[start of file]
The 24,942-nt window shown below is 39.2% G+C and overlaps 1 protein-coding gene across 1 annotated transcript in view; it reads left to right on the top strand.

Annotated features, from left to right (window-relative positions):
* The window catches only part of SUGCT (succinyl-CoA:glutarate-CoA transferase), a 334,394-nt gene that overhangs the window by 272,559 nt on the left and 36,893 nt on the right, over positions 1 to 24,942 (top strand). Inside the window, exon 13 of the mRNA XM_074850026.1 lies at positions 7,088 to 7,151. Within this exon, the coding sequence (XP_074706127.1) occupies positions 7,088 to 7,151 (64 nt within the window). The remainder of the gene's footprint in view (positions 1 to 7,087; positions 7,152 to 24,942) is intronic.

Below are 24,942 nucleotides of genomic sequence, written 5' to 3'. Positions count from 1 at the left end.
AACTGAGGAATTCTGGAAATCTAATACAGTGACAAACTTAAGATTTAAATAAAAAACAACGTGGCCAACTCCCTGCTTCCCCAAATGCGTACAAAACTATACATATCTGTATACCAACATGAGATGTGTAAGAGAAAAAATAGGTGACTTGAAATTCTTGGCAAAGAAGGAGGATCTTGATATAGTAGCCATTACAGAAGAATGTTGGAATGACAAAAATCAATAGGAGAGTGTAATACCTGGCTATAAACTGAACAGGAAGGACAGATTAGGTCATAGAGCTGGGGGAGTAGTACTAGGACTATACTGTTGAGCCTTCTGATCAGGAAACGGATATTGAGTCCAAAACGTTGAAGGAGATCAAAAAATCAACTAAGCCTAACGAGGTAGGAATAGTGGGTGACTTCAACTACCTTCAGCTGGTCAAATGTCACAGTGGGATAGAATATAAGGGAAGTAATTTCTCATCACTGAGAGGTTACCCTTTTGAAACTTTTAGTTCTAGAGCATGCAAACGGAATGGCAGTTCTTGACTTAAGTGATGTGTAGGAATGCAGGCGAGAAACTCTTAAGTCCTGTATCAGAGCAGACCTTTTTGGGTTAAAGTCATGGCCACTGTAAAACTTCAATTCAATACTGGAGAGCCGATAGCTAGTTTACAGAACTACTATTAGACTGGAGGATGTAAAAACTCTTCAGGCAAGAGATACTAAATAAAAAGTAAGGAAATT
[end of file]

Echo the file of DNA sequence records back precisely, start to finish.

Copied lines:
The 24,942-nt window shown below is 39.2% G+C and overlaps 1 protein-coding gene across 1 annotated transcript in view; it reads left to right on the top strand.

Annotated features, from left to right (window-relative positions):
* The window catches only part of SUGCT (succinyl-CoA:glutarate-CoA transferase), a 334,394-nt gene that overhangs the window by 272,559 nt on the left and 36,893 nt on the right, over positions 1 to 24,942 (top strand). Inside the window, exon 13 of the mRNA XM_074850026.1 lies at positions 7,088 to 7,151. Within this exon, the coding sequence (XP_074706127.1) occupies positions 7,088 to 7,151 (64 nt within the window). The remainder of the gene's footprint in view (positions 1 to 7,087; positions 7,152 to 24,942) is intronic.

Below are 24,942 nucleotides of genomic sequence, written 5' to 3'. Positions count from 1 at the left end.
AACTGAGGAATTCTGGAAATCTAATACAGTGACAAACTTAAGATTTAAATAAAAAACAACGTGGCCAACTCCCTGCTTCCCCAAATGCGTACAAAACTATACATATCTGTATACCAACATGAGATGTGTAAGAGAAAAAATAGGTGACTTGAAATTCTTGGCAAAGAAGGAGGATCTTGATATAGTAGCCATTACAGAAGAATGTTGGAATGACAAAAATCAATAGGAGAGTGTAATACCTGGCTATAAACTGAACAGGAAGGACAGATTAGGTCATAGAGCTGGGGGAGTAGTACTAGGACTATACTGTTGAGCCTTCTGATCAGGAAACGGATATTGAGTCCAAAACGTTGAAGGAGATCAAAAAATCAACTAAGCCTAACGAGGTAGGAATAGTGGGTGACTTCAACTACCTTCAGCTGGTCAAATGTCACAGTGGGATAGAATATAAGGGAAGTAATTTCTCATCACTGAGAGGTTACCCTTTTGAAACTTTTAGTTCTAGAGCATGCAAACGGAATGGCAGTTCTTGACTTAAGTGATGTGTAGGAATGCAGGCGAGAAACTCTTAAGTCCTGTATCAGAGCAGACCTTTTTGGGTTAAAGTCATGGCCACTGTAAAACTTCAATTCAATACTGGAGAGCCGATAGCTAGTTTACAGAACTACTATTAGACTGGAGGATGTAAAAACTCTTCAGGCAAGAGATACTAAATAAAAAGTAAGGAAATT